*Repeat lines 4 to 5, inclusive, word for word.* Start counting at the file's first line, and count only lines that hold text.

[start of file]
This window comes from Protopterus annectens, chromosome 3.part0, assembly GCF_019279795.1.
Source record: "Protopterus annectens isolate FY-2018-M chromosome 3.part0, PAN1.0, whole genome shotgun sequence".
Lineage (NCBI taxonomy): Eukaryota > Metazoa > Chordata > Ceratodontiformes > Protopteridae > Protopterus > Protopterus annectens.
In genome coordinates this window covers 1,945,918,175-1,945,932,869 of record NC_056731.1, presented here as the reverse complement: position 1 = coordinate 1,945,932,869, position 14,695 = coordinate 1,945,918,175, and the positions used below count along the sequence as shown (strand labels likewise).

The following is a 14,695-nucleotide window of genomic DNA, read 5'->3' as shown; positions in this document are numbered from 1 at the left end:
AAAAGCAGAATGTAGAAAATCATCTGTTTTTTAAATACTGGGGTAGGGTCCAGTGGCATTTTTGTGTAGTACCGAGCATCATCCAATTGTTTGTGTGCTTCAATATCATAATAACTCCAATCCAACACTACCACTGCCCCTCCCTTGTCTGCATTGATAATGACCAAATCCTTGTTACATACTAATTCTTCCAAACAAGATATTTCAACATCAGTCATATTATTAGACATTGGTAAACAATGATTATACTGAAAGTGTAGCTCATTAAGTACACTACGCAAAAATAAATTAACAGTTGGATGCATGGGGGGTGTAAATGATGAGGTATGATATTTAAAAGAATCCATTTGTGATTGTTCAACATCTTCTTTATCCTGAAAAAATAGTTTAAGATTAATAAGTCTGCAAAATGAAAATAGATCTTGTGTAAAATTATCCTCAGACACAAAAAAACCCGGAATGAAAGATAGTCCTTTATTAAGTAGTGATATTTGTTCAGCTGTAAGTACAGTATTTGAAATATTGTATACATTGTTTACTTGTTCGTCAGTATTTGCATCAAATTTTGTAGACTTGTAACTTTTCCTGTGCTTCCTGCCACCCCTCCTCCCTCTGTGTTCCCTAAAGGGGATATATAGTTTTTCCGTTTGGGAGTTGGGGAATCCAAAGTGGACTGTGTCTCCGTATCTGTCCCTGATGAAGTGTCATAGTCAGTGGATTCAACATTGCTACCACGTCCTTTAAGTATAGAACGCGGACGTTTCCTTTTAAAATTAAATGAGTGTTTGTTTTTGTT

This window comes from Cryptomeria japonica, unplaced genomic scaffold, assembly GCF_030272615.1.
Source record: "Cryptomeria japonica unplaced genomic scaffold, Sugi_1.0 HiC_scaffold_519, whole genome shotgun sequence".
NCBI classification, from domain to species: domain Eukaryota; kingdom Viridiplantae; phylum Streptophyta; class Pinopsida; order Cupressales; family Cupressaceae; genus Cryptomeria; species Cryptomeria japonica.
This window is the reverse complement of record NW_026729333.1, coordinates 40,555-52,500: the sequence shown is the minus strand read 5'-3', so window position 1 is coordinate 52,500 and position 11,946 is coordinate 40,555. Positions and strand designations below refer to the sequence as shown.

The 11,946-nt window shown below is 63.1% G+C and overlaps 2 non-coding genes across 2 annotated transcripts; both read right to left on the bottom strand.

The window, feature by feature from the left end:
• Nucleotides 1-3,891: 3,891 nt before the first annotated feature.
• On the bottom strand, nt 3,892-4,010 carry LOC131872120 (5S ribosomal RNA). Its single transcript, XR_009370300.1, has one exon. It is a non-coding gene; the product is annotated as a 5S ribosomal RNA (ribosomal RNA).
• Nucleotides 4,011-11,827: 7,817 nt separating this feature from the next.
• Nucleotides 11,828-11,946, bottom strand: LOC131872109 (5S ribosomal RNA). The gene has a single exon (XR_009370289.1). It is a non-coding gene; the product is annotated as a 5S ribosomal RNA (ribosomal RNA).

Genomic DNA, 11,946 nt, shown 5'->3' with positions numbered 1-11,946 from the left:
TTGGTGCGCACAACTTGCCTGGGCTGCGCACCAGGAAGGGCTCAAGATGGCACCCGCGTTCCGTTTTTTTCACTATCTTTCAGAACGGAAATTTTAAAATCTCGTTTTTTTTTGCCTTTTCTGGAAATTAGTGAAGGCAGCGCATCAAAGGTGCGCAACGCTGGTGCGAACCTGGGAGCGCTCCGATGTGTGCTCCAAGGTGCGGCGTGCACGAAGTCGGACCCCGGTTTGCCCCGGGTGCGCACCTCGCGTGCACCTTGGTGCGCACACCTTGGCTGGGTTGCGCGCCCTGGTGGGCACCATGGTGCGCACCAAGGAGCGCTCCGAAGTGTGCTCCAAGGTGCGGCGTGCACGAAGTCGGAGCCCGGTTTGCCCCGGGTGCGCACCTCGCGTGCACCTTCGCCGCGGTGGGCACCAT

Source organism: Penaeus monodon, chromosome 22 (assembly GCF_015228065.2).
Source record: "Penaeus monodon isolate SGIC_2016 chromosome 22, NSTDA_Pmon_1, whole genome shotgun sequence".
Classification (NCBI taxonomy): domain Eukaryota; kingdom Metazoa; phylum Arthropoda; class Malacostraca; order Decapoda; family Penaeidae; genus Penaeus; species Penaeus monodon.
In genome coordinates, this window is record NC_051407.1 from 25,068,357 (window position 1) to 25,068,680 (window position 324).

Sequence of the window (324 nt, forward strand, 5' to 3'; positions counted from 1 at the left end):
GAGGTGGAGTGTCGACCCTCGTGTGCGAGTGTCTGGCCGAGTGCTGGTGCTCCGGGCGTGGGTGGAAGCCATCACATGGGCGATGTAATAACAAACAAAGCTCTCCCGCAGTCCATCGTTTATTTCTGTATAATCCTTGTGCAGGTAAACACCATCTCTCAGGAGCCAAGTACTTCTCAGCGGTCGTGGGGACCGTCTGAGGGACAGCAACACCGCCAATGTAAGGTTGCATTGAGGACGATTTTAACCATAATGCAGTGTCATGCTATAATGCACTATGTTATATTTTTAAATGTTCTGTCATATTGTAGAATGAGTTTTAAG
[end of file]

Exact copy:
In genome coordinates this window covers 1,945,918,175-1,945,932,869 of record NC_056731.1, presented here as the reverse complement: position 1 = coordinate 1,945,932,869, position 14,695 = coordinate 1,945,918,175, and the positions used below count along the sequence as shown (strand labels likewise).

The following is a 14,695-nucleotide window of genomic DNA, read 5'->3' as shown; positions in this document are numbered from 1 at the left end: